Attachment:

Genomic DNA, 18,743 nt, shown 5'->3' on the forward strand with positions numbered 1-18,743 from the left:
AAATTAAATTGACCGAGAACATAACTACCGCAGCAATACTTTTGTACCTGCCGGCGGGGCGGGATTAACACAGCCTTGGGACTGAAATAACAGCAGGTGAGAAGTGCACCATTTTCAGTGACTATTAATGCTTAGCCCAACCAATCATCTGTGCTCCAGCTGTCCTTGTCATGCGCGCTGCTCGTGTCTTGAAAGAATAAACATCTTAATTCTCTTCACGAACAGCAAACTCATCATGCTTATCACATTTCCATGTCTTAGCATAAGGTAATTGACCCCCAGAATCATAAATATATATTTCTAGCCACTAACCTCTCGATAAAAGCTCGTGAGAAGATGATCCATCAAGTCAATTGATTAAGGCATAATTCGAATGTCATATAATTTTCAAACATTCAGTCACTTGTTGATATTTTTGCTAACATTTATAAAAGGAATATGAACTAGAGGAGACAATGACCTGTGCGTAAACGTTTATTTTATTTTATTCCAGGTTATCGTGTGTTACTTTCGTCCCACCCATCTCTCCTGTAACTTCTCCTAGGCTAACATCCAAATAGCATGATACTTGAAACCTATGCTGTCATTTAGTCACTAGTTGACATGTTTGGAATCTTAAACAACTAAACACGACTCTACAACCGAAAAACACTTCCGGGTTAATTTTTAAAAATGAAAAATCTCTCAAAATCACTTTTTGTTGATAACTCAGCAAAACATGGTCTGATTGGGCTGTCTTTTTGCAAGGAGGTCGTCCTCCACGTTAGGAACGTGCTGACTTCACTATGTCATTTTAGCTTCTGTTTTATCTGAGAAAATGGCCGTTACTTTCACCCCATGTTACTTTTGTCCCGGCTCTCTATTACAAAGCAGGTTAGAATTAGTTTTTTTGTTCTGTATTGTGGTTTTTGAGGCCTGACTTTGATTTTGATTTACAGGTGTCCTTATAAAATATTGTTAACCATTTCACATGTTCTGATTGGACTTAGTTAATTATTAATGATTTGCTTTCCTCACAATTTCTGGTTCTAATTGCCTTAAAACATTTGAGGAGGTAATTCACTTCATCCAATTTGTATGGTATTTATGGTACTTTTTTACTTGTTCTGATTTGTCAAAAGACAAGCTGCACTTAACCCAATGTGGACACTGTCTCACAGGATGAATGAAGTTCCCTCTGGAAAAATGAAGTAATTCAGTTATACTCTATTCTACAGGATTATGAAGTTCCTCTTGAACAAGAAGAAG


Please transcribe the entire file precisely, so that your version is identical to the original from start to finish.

Genomic DNA, 18,743 nt, shown 5'->3' on the forward strand with positions numbered 1-18,743 from the left:
AAATTAAATTGACCGAGAACATAACTACCGCAGCAATACTTTTGTACCTGCCGGCGGGGCGGGATTAACACAGCCTTGGGACTGAAATAACAGCAGGTGAGAAGTGCACCATTTTCAGTGACTATTAATGCTTAGCCCAACCAATCATCTGTGCTCCAGCTGTCCTTGTCATGCGCGCTGCTCGTGTCTTGAAAGAATAAACATCTTAATTCTCTTCACGAACAGCAAACTCATCATGCTTATCACATTTCCATGTCTTAGCATAAGGTAATTGACCCCCAGAATCATAAATATATATTTCTAGCCACTAACCTCTCGATAAAAGCTCGTGAGAAGATGATCCATCAAGTCAATTGATTAAGGCATAATTCGAATGTCATATAATTTTCAAACATTCAGTCACTTGTTGATATTTTTGCTAACATTTATAAAAGGAATATGAACTAGAGGAGACAATGACCTGTGCGTAAACGTTTATTTTATTTTATTCCAGGTTATCGTGTGTTACTTTCGTCCCACCCATCTCTCCTGTAACTTCTCCTAGGCTAACATCCAAATAGCATGATACTTGAAACCTATGCTGTCATTTAGTCACTAGTTGACATGTTTGGAATCTTAAACAACTAAACACGACTCTACAACCGAAAAACACTTCCGGGTTAATTTTTAAAAATGAAAAATCTCTCAAAATCACTTTTTGTTGATAACTCAGCAAAACATGGTCTGATTGGGCTGTCTTTTTGCAAGGAGGTCGTCCTCCACGTTAGGAACGTGCTGACTTCACTATGTCATTTTAGCTTCTGTTTTATCTGAGAAAATGGCCGTTACTTTCACCCCATGTTACTTTTGTCCCGGCTCTCTATTACAAAGCAGGTTAGAATTAGTTTTTTTGTTCTGTATTGTGGTTTTTGAGGCCTGACTTTGATTTTGATTTACAGGTGTCCTTATAAAATATTGTTAACCATTTCACATGTTCTGATTGGACTTAGTTAATTATTAATGATTTGCTTTCCTCACAATTTCTGGTTCTAATTGCCTTAAAACATTTGAGGAGGTAATTCACTTCATCCAATTTGTATGGTATTTATGGTACTTTTTTACTTGTTCTGATTTGTCAAAAGACAAGCTGCACTTAACCCAATGTGGACACTGTCTCACAGGATGAATGAAGTTCCCTCTGGAAAAATGAAGTAATTCAGTTATACTCTATTCTACAGGATTATGAAGTTCCTCTTGAACAAGAAGAAG